Crucial influencers at the conclave

There are not many historical precedents for a pope resigning. The last one was in 1415, when Gregory the XII abdicated, thus ending the Papal Schism in the Roman Catholic Church. In 1294 Pope Celestine V, a pious monk before being elected pope, stepped down voluntarily after only five months of dismal administration. The Church eventually made Celestine V a saint (although no subsequent pope would take the name), but Dante sentenced him to the antechamber of hell along with the lukewarm and morally slothful for having “made of cowardice the great refusal.” So Benedict XVI’s decision is without question a momentous historic event. For the first time in the modern era the Church will manage a complicated succession, with the imposing figure of Joseph Ratzinger looming over the new pope that will emerge from the upcoming conclave.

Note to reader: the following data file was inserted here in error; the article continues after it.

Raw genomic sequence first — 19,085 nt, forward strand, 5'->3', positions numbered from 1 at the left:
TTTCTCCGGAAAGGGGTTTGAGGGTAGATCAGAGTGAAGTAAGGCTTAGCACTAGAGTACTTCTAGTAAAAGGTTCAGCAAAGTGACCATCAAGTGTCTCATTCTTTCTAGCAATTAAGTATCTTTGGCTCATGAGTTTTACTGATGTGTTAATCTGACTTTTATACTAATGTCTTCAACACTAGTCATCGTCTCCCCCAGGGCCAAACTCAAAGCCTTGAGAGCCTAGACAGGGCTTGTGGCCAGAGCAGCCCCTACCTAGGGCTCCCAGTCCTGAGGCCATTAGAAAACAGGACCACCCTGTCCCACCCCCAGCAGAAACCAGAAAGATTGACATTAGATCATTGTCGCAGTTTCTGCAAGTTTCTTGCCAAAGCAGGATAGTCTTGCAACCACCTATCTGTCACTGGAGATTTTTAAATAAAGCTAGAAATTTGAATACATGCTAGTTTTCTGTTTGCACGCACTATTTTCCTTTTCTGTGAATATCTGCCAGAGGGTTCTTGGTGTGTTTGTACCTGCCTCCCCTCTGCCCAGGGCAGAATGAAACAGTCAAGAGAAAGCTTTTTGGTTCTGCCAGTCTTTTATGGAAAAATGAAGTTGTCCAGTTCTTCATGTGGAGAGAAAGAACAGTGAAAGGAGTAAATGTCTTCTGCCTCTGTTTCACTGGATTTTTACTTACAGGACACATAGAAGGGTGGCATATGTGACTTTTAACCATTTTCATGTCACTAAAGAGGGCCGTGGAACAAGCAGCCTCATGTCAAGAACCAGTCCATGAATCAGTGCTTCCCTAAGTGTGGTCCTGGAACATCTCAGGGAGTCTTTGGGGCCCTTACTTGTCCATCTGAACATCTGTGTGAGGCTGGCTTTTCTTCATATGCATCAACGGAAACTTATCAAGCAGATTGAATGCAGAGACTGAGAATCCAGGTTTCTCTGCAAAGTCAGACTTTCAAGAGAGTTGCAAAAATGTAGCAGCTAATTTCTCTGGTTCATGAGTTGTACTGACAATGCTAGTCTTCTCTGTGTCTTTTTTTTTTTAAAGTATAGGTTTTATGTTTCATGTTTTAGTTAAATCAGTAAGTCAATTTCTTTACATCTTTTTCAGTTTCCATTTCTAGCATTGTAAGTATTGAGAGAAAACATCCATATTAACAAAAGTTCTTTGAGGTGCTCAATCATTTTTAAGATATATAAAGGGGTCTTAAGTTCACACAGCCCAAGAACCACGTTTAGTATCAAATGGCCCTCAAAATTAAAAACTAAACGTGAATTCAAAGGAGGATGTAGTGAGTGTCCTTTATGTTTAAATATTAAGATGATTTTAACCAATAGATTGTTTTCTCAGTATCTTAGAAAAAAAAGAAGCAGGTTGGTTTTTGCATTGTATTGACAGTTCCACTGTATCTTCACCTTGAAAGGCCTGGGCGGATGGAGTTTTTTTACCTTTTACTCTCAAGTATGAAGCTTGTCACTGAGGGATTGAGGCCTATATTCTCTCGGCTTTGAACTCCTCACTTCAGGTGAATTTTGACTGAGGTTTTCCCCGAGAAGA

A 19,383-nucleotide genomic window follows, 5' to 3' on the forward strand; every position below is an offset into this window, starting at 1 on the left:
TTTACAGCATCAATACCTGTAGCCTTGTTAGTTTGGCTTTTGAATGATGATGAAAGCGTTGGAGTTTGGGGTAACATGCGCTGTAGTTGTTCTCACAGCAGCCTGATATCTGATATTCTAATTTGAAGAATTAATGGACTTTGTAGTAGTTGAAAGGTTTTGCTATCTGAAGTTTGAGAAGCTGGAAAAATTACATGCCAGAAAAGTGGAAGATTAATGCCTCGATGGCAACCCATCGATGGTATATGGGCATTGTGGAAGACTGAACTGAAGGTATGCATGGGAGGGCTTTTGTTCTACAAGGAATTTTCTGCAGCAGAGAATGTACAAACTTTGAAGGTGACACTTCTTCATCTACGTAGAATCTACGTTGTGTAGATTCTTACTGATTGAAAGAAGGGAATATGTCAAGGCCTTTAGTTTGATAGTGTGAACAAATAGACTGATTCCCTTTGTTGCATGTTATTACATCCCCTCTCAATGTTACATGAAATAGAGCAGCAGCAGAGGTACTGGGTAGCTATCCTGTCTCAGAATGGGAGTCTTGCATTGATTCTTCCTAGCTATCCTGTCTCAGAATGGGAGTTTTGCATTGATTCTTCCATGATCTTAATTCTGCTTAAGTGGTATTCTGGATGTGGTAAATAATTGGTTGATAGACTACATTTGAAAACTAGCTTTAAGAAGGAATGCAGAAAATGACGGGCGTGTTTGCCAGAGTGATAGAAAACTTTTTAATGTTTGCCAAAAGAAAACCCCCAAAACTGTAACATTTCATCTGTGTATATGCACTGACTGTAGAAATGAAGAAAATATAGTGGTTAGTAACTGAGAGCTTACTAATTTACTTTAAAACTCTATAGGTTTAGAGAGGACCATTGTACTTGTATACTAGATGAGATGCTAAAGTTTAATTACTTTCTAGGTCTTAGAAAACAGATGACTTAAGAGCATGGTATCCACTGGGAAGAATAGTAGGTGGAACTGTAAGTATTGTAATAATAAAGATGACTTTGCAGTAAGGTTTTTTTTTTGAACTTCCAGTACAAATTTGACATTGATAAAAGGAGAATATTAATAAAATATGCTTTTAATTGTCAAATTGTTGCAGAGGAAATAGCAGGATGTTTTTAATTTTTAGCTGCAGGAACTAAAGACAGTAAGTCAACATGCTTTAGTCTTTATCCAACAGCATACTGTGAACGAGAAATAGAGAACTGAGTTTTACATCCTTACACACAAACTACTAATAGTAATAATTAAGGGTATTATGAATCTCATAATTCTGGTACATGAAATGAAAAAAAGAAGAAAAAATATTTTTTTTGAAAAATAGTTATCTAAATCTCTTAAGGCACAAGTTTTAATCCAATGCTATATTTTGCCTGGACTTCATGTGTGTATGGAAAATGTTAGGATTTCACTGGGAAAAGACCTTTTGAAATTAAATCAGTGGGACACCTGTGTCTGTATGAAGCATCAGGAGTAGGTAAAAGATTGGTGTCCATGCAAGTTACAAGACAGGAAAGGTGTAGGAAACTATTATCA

In this confusing time, the influence of some cardinals could be crucial to reviving the fortunes of the Roman Catholic Church, either by electing an open and modern pope, or simply a pontiff with enough administrative acumen and leadership capacity to bring some spiritual discipline back to the ranks of the wayward Curia. Ratzinger’s resignation will also have political implications, which will have to be reckoned with. It will no doubt disrupt the balance of power among rival cardinals who have been vying for power behind the scenes and, more recently, even in public leaks of information. For this reason the Secretary of State, Cardinal Tarcisio Bertone, is very active in establishing the necessary consent to the election of a friendly pope – or friendly to his faction. Although Bertone is disliked by many Roman cardinals, his influence is undeniable and will weigh in the conclave. But Cardinal Angelo Sodano, Bertone’s predecessor and arch-rival, could exert considerable influence as the Dean of the College of Cardinals, the man in charge of organizing the conclave. Archbishop Salvatore Fisichella and Cardinal Angelo Bagnasco, president of the Italian Episcopal Conference, will also have a significant impact on the conclave. As the cardinals go into the conclave the question of whether or not an Italian returns to the papacy, after a German and the Polish John Paul II. Or perhaps it’s time for a non-European pope, or even a black pope?